The third condition provides the greatest obstacle to the appellants’ argument. It is not possible to know how Parliament would have reacted to the drafting of s 308C had the present lacuna been drawn to its attention. One can surmise with equal plausibility and equal uncertainty what Parliament would have preferred: whether to add the words urged by the appellants or by the respondent. It is apparent that Part 10 does not completely abolish the right to damages for injury caused needs. The statutory scheme is to deny the court power to award such damages in the precise circumstances described in the sections. One can only guess at what Parliament would have intended about circumstances not addressed in the section.


The point is reached, in my opinion, where the section does not apply and the court is not justified in inserting any particular words to make it apply. The consequence is that the respondent had a right to recover damages to compensate him for the injury caused need which was recognised in Griffiths v Kerkemeyer (1977) 139 CLR 161, and s 308C does not, by its terms, operate to prevent the court awarding damages to compensate for the cost of satisfying the need.


There is an ancillary reason why the court should adopt this approach. It is that the right just discussed, recognised in awards for damages for personal injuries since 1977, is a right of the common law which if it is to be abrogated statutorily, must be taken away by clear words: Potter v Minahan (1908) 7 CLR 277 at 304.


There is a further reason why the court should feel reluctant to essay a construction of s 308C which would, in effect, alter its meaning. It is that the court’s construction may give rise to unintended consequences in future cases. The court should not add to anomalies which are already apparent. Suppose there are two injured workmen who suffer the same injuries and need the same services because of things neither can do because of their injuries. One is affluent and the other indigent. One has his need for services met by buying the services. The other has them provided by the charity of friends and family. The indigent workman may not recover any damages for his injury caused need while the affluent other will recover damages.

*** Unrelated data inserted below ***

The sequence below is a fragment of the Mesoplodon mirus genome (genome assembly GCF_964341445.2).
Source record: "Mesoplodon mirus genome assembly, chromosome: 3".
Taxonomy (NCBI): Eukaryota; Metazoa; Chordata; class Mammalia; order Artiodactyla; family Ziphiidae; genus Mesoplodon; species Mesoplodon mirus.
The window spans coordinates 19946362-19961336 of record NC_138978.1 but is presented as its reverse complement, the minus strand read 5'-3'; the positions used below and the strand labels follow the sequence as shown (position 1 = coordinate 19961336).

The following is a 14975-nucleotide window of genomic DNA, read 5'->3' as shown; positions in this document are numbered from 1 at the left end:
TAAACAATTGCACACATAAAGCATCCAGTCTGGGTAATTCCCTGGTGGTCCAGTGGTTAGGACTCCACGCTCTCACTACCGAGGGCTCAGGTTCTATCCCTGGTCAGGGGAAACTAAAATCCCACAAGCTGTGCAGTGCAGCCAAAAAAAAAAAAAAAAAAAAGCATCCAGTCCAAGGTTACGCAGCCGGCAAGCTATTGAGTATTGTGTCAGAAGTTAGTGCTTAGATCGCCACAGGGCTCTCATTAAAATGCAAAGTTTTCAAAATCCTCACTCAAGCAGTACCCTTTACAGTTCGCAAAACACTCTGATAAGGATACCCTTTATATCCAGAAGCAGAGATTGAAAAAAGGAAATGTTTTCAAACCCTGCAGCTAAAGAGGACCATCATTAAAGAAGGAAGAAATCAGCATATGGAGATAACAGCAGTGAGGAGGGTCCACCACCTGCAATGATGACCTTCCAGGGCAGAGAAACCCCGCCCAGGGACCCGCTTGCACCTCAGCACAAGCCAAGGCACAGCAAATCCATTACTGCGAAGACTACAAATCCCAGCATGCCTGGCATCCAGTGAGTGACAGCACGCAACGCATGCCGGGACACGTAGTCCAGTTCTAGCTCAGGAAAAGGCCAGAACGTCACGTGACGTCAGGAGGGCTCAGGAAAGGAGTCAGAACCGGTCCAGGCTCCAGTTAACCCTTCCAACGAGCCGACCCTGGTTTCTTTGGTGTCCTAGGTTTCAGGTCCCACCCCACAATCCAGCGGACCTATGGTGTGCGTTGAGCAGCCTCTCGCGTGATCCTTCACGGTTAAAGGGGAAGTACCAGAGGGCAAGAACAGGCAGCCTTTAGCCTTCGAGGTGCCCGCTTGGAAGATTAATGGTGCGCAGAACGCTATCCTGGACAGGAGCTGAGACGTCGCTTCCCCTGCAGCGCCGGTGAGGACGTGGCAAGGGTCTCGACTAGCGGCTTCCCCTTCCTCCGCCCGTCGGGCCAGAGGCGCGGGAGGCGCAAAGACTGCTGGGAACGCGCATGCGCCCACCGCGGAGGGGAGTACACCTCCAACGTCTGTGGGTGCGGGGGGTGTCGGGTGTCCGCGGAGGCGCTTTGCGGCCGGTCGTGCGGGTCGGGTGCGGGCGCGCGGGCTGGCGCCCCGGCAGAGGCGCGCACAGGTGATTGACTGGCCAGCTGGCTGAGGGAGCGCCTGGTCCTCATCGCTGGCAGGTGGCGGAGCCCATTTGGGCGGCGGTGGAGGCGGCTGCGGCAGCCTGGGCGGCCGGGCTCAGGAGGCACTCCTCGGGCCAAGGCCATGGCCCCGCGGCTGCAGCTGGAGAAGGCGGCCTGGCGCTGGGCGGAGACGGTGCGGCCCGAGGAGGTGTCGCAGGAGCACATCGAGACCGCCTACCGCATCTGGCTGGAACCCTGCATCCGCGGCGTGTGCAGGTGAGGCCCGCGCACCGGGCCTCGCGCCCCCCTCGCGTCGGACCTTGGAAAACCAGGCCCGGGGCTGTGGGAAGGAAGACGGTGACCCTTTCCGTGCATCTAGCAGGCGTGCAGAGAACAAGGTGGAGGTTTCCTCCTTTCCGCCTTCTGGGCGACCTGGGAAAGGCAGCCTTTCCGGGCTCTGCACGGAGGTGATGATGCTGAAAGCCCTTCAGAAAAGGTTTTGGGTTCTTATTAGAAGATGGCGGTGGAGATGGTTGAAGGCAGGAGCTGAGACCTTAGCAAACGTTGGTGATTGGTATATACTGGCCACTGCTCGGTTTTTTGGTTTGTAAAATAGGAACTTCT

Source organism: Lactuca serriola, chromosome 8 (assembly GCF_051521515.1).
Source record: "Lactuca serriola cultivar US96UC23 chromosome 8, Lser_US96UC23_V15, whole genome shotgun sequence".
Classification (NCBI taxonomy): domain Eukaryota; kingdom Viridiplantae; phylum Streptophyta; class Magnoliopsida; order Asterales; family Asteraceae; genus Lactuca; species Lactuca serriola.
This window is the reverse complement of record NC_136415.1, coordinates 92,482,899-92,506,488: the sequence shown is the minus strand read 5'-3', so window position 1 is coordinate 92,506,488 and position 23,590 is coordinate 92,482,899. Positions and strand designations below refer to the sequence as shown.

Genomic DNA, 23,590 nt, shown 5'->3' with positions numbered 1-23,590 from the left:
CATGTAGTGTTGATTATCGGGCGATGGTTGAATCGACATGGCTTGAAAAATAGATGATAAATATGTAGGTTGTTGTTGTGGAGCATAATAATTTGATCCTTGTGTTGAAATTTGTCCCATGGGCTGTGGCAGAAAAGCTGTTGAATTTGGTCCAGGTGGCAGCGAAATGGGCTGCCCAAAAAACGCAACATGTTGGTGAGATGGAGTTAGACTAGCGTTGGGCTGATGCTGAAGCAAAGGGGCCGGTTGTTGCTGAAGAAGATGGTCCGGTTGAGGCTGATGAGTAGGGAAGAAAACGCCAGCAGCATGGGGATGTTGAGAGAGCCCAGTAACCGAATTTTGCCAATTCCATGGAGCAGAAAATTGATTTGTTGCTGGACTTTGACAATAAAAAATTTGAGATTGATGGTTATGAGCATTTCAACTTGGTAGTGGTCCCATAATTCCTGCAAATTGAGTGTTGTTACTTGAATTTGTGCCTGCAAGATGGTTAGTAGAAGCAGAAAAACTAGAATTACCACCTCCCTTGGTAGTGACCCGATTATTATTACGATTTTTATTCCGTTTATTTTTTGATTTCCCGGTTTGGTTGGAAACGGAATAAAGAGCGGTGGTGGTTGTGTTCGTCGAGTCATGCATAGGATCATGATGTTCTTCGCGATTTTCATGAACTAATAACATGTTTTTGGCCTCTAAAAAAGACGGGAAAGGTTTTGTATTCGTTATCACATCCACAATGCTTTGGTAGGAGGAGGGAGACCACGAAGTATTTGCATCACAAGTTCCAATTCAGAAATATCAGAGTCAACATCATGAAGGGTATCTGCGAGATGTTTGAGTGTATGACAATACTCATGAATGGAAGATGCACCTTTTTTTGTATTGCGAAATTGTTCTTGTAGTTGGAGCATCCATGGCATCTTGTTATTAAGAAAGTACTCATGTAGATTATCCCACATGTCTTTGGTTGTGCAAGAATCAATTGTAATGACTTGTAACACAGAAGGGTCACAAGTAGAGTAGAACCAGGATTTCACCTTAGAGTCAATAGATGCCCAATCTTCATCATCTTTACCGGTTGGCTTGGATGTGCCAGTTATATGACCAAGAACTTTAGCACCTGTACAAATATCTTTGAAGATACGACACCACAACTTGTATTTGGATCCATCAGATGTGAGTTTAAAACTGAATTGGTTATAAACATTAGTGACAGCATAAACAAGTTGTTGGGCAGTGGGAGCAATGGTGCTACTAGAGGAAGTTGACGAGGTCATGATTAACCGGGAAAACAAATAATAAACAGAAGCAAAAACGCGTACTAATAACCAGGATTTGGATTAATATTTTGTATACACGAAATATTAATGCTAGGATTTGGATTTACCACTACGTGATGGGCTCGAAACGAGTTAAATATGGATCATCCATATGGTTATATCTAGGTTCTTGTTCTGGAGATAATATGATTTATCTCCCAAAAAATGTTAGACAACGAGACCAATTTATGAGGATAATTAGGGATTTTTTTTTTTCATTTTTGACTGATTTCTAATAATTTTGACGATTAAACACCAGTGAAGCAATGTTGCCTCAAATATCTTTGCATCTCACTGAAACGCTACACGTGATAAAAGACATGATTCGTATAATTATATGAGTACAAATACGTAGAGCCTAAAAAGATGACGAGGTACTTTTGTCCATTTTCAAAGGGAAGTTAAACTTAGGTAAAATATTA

Suppose, also, two workmen are injured, one more seriously than the other, but both need services by reason of their injuries. The workman less hurt may struggle along putting up with discomfort and inconvenience in doing without the services he needs. Section 308C will not prevent an award of damages in his case because he has not been provided with gratuitous services. If the workman more seriously injured has needs which cannot be ignored and they are met by friends or family he will be unable to recover any damages.


These examples show, I think, that the application of s 308C in practice may give rise to injustice. The section may need amendment. The court should not embark upon a piecemeal, and probably unsatisfactory, attempt at remediation.


For these reasons I would dismiss the appeal with costs.

Brisbane Barrister – David Cormack